Respecting Our Children

Jun 20, 2013 by

adult children

So a few months ago I wrote about Jim and I becoming second-time honeymooners. Some call it empty-nesters, but I don’t like that phrase. Sounds dried up and boring and we are not that. We’ve really enjoyed our 9 months with just the two of us – going by just our schedules, eating what we like, picking up at a moment’s notice to go do something together without consulting children’s schedules. It has been very fun.

But we are now in a temporary hiatus from our second honeymoon. First, our youngest returned home from college for the summer. Now, this last weekend, our son and his wife moved in with us for a year as they prepare to go to the mission field in Europe. Yes, we now have 3 adult children living in our home and are experiencing a new adventure.

I was thinking it may be too early to be writing about this since we are in the honeymoon phase of this new stage (pun intended.) But there is one overriding principle the I have already figured out and thought would benefit parents of adult children, as well as, in all relationships.


Now Aretha Franklin may have brought the concept to the forefront in the late 60s – at least the proper spelling of the word – but respect has been a virtue of societal living for all time. It seems, however, that it has lost some of its importance today. Everyone seems to have their fingers in everyone else’s business. I wonder if the advent of Facebook, Instagram, and the other social media sites has made everyone feel like they have a right to “comment” on every part of people’s lives whether they have publicly shared it or not. But a certain sense of privacy and personal space has been lost.

As a mother, while my children were growing up, they had no personal space to speak of. We treated our children respectfully, but their lives needed to be an open book so we could keep tabs on what they were doing. Their computers and cell phones were open access to us so we could see who they were talking to, what they were talking about, and what they were viewing on the Internet. We monitored their TV shows and the movies they watched. We even monitored what friends they hung out with. That was our job to help them make good decisions and be influenced by the right people.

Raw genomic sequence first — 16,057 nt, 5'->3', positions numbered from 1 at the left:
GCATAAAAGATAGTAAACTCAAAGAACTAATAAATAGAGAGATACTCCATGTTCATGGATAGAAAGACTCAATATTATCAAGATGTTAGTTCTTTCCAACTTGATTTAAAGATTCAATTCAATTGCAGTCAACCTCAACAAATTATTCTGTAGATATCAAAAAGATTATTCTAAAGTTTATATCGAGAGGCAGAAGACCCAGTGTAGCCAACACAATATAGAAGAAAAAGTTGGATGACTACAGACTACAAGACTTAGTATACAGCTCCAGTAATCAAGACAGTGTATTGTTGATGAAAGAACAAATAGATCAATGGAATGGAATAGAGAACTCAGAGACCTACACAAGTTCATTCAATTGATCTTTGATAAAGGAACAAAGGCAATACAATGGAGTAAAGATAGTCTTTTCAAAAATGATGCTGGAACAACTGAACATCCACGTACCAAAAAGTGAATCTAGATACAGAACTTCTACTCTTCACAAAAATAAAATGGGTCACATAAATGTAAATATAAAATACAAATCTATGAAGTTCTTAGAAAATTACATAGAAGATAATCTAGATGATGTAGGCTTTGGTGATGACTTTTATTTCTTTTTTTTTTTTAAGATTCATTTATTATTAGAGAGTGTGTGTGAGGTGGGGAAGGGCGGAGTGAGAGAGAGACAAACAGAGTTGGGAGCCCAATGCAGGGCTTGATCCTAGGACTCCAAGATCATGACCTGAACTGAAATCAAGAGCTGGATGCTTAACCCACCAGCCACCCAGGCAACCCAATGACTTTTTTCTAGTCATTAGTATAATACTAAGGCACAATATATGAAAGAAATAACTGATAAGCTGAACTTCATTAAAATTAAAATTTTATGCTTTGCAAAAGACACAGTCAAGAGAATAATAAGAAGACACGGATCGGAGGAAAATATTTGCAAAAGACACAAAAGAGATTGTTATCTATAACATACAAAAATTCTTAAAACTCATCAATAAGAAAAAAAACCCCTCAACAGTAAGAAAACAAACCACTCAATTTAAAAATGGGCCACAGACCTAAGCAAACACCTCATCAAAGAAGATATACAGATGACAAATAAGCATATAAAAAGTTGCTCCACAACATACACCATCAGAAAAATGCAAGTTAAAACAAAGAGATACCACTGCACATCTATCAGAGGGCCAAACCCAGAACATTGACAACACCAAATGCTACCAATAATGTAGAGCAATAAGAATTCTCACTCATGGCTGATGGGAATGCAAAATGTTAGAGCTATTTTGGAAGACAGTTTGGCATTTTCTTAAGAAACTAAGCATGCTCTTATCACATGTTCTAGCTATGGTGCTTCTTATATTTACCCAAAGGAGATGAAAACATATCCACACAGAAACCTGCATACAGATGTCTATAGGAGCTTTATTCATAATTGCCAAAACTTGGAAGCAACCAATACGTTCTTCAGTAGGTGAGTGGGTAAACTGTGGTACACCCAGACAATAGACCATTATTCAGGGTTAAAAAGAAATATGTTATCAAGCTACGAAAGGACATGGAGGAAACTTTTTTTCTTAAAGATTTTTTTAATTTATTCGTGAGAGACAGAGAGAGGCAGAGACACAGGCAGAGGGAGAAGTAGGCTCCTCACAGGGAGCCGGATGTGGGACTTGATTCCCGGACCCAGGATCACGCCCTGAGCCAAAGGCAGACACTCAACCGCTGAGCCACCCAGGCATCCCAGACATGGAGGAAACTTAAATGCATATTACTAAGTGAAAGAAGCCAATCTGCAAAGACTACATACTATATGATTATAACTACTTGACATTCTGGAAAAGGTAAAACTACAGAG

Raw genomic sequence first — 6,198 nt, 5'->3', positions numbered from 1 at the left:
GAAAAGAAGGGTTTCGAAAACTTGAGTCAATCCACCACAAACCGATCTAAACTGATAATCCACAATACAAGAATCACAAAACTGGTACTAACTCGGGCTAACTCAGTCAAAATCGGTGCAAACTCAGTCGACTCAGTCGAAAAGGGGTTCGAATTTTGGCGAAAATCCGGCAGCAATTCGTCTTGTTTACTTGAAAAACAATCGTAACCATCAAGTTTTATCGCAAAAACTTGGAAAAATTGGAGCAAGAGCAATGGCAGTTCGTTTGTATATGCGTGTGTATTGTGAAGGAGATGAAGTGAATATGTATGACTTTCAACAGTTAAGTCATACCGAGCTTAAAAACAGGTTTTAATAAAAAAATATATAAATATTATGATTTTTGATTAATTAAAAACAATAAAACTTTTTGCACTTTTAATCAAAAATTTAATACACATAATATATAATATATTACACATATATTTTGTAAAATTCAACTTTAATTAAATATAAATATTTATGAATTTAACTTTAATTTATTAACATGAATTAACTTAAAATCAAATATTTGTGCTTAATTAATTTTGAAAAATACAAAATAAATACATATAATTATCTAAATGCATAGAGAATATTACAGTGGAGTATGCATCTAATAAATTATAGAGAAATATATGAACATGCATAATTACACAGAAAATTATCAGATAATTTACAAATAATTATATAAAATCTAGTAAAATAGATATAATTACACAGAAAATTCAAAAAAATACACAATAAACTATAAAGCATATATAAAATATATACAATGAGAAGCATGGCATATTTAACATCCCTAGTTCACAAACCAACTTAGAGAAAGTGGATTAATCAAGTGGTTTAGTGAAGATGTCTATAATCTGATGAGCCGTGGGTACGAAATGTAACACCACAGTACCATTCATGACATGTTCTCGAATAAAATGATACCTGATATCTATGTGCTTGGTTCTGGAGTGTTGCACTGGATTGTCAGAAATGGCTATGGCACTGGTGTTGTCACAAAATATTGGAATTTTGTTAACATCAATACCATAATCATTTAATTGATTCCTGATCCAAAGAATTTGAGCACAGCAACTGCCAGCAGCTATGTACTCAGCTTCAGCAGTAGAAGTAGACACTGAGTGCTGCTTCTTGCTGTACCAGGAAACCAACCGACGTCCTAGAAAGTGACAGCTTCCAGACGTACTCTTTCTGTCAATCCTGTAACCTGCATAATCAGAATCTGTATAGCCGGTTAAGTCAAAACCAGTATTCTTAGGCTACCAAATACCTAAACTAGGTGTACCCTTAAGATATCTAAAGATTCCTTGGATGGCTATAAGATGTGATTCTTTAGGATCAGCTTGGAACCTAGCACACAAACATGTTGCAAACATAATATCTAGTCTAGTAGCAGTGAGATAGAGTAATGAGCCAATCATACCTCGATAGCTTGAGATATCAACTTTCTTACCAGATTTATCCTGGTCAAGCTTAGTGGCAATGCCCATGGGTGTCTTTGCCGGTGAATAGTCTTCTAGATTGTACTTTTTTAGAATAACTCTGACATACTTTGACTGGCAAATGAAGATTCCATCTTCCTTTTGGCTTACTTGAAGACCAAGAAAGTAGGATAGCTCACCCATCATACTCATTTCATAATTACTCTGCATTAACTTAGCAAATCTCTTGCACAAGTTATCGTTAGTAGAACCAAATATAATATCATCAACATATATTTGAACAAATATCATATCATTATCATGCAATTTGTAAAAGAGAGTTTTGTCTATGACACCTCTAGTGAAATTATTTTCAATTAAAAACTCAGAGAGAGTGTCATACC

But now they are adults.

Our role as parents has changed. I no longer have the responsibility to nose my way  into their private life. They have earned a right to have their own life and to live how they want and with the people they want. I must now completely respect their choices. I may not always agree with them, but I have to give them respect in allowing them to make their own decisions.

So now I am biting my tongue. When they are texting or talking on the phone, I don’t ask, “Who are you talking to?” When they are making plans to go out, I don’t ask, “Where are you going and when will you be home?” (Okay, maybe that one I do ask so I don’t worry about them.) But I’m not asking to tell them not to do something or to give them a time to be home. That is their decision.

Am I still curious about their life? Yes. Do they still share with me most of what they are up to? Yes. But on their terms and their timetable. You see, we put all that work in all those years poking our noses into our children’s lives so we could raise them for such a time as this – to be responsible adults who make wise decisions.  We’re still here for guidance if they want it. But I want our adult children to be able to say that their parents respect their privacy and their decision-making.

How are you doing in showing your children respect at whatever stage in life they are at?


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